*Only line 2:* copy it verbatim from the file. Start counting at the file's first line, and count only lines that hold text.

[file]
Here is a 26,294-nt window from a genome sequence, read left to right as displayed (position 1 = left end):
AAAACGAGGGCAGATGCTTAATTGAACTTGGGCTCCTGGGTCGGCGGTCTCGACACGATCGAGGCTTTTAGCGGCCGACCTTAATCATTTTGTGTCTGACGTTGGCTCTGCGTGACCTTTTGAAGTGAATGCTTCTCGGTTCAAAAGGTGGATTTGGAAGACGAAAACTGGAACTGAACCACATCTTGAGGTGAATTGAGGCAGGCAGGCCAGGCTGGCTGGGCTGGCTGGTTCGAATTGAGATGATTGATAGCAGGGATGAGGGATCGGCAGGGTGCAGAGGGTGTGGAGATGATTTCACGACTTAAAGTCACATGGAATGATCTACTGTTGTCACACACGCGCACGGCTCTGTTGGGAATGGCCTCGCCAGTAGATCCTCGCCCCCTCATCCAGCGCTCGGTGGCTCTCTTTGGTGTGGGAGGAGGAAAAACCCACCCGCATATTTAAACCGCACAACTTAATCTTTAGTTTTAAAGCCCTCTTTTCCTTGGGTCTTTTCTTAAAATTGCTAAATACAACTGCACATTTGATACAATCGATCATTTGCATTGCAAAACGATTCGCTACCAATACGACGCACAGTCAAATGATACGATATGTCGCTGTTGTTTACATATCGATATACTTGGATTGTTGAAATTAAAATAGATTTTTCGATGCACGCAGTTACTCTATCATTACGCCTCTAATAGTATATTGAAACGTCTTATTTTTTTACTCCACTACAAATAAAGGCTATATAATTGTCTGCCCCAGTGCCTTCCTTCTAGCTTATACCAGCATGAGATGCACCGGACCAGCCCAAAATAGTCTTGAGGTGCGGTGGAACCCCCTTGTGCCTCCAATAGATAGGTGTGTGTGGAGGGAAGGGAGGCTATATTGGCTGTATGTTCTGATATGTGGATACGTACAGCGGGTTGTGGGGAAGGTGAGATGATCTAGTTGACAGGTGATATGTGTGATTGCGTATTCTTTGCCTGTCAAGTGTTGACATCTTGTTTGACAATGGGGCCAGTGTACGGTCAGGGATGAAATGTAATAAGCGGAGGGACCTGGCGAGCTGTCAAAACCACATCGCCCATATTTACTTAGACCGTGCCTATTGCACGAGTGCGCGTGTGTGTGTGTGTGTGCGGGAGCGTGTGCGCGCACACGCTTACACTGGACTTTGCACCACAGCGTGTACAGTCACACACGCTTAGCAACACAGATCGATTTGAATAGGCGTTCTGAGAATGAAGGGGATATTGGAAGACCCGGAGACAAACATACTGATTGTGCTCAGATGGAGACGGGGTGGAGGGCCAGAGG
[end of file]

AAAACGAGGGCAGATGCTTAATTGAACTTGGGCTCCTGGGTCGGCGGTCTCGACACGATCGAGGCTTTTAGCGGCCGACCTTAATCATTTTGTGTCTGACGTTGGCTCTGCGTGACCTTTTGAAGTGAATGCTTCTCGGTTCAAAAGGTGGATTTGGAAGACGAAAACTGGAACTGAACCACATCTTGAGGTGAATTGAGGCAGGCAGGCCAGGCTGGCTGGGCTGGCTGGTTCGAATTGAGATGATTGATAGCAGGGATGAGGGATCGGCAGGGTGCAGAGGGTGTGGAGATGATTTCACGACTTAAAGTCACATGGAATGATCTACTGTTGTCACACACGCGCACGGCTCTGTTGGGAATGGCCTCGCCAGTAGATCCTCGCCCCCTCATCCAGCGCTCGGTGGCTCTCTTTGGTGTGGGAGGAGGAAAAACCCACCCGCATATTTAAACCGCACAACTTAATCTTTAGTTTTAAAGCCCTCTTTTCCTTGGGTCTTTTCTTAAAATTGCTAAATACAACTGCACATTTGATACAATCGATCATTTGCATTGCAAAACGATTCGCTACCAATACGACGCACAGTCAAATGATACGATATGTCGCTGTTGTTTACATATCGATATACTTGGATTGTTGAAATTAAAATAGATTTTTCGATGCACGCAGTTACTCTATCATTACGCCTCTAATAGTATATTGAAACGTCTTATTTTTTTACTCCACTACAAATAAAGGCTATATAATTGTCTGCCCCAGTGCCTTCCTTCTAGCTTATACCAGCATGAGATGCACCGGACCAGCCCAAAATAGTCTTGAGGTGCGGTGGAACCCCCTTGTGCCTCCAATAGATAGGTGTGTGTGGAGGGAAGGGAGGCTATATTGGCTGTATGTTCTGATATGTGGATACGTACAGCGGGTTGTGGGGAAGGTGAGATGATCTAGTTGACAGGTGATATGTGTGATTGCGTATTCTTTGCCTGTCAAGTGTTGACATCTTGTTTGACAATGGGGCCAGTGTACGGTCAGGGATGAAATGTAATAAGCGGAGGGACCTGGCGAGCTGTCAAAACCACATCGCCCATATTTACTTAGACCGTGCCTATTGCACGAGTGCGCGTGTGTGTGTGTGTGTGCGGGAGCGTGTGCGCGCACACGCTTACACTGGACTTTGCACCACAGCGTGTACAGTCACACACGCTTAGCAACACAGATCGATTTGAATAGGCGTTCTGAGAATGAAGGGGATATTGGAAGACCCGGAGACAAACATACTGATTGTGCTCAGATGGAGACGGGGTGGAGGGCCAGAGG